Carbon Relay Exits Stealth to Help Data Centers Sip, Not Gulp, Power
Data centers’ deepening thirst for electricity has raised alarms over the intensity of carbon emissions resulting from many classes of technology, from cryptocurrencies to social media and cloud storage.
A new Boston company is launching today marketing an A.I. tool to ratchet back power use at data centers. Carbon Relay says its technology is five times as effective as similar tools that find anywhere from 3 percent to 5 percent in energy savings.
The startup, which has gained backing from Foxconn Technology Group and others since its quiet founding in 2015, says its A.I.-powered data center management tool trims back power usage by controlling about 40 variables, everything from humidity and temperature via the heating and cooling systems to the processes and storage requests flying through the servers around-the-clock.
CEO Matt Provo, a former Apple (NASDAQ: AAPL) manager, says Carbon Relay’s advance comes in being able to apply A.I. to the data center without requiring six to 12 months of historical training data to feed into the algorithm to learn the ins and outs of the operation to optimize it.
Instead, Carbon Relay requires only enough detail to create a “digital twin” of the data center by ingesting blueprints, the mechanical layout, the floor layout—information Provo says is readily available in most cases. From there, the A.I. has enough information to start optimizing the data center operations within 48 hours. It takes the A.I. another eight to 10 weeks to get the full picture of how to optimize the center.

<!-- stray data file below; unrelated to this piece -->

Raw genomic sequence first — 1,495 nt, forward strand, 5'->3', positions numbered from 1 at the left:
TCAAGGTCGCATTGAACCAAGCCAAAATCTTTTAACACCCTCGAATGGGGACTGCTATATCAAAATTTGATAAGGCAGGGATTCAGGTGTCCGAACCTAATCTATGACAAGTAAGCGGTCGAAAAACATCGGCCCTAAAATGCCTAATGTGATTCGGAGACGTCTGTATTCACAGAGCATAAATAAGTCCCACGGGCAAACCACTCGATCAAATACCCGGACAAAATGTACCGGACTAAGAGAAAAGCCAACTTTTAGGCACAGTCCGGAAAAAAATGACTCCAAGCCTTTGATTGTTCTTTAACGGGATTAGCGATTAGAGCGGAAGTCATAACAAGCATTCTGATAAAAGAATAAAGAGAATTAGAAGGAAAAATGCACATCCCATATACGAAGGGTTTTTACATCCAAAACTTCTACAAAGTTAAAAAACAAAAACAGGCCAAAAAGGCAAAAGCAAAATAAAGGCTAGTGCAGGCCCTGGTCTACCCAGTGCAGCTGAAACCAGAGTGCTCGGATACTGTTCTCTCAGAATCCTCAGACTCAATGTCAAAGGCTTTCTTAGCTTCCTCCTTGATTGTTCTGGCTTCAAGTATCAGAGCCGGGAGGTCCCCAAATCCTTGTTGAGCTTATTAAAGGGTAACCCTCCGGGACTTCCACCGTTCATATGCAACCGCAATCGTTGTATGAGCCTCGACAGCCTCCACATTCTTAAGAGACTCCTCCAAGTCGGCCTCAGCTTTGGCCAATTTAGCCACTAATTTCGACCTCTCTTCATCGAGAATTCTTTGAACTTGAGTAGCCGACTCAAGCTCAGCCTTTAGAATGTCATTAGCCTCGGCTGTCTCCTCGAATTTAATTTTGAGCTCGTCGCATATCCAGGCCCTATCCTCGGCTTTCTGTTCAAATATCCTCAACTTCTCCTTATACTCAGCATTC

Emerging from stealth, Carbon Relay says it has raised $6 million from a variety of backers, including Foxconn Technology Group, Boston-based investors Harvard Business professor James I. Cash, Black Duck Software founder Douglas Levin, Harvard professor and technology management specialist Karim Lakhani, and Paul Deninger, a senior M&A advisor at Evercore. Cash and Lakhani have both joined Carbon Relay’s board of directors.
Companies offering competing data center infrastructure management tools include Nlyte Software, Schneider Electric, Cormant, Vertiv, CA Technologies, Rackwise, and Sunbird.
Provo says Carbon Relay’s two products are being used in 1 million square feet of data center space, with the expectation that number will double or triple this year and reach 30 to 40 locations in all.
Global data centers pull an estimated 3 percent of the world’s total energy, and cryptocurrencies alone use 0.5 percent of the total consumption, Provo says, with that percentage expected to grow as demand for data storage and processing increases. Also, energy costs account for 40 to 60 percent of the cost of running a data center.
The “trust factor” involved with handing over the controls of a data center—that enterprise customers rely on—to an A.I. algorithm is a major issue for Carbon Relay, Provo says.
“Depending on the location and the client, there’s obviously going to be a different threshold to let go of controls,” he says. “We allow the client to define those thresholds so they can say I’m OK with the A.I. agent making all these types of decisions, and I’d like to retain control of these subsets of decisions.”
Provo adds he doesn’t think data centers are ready to be totally controlled by A.I.: “We do believe there is a series of decision that the human needs to retain control.” The Carbon Relay platform also has a clear “kill switch mentality” baked into them so a human controller can turn off the A.I. at any time.
The Carbon Relay algorithm logs the inputs for its decision-making, so engineers can dig into the reasoning for changes that often appear to be pulled out of thin air, Provo says.
“You’d wonder at least 10 percent of the time exactly why changes are being made,” he says.
The more inexplicable operational changes the tools make are then studied as outliers to understand and then feed those learnings back into the algorithm, Provo says.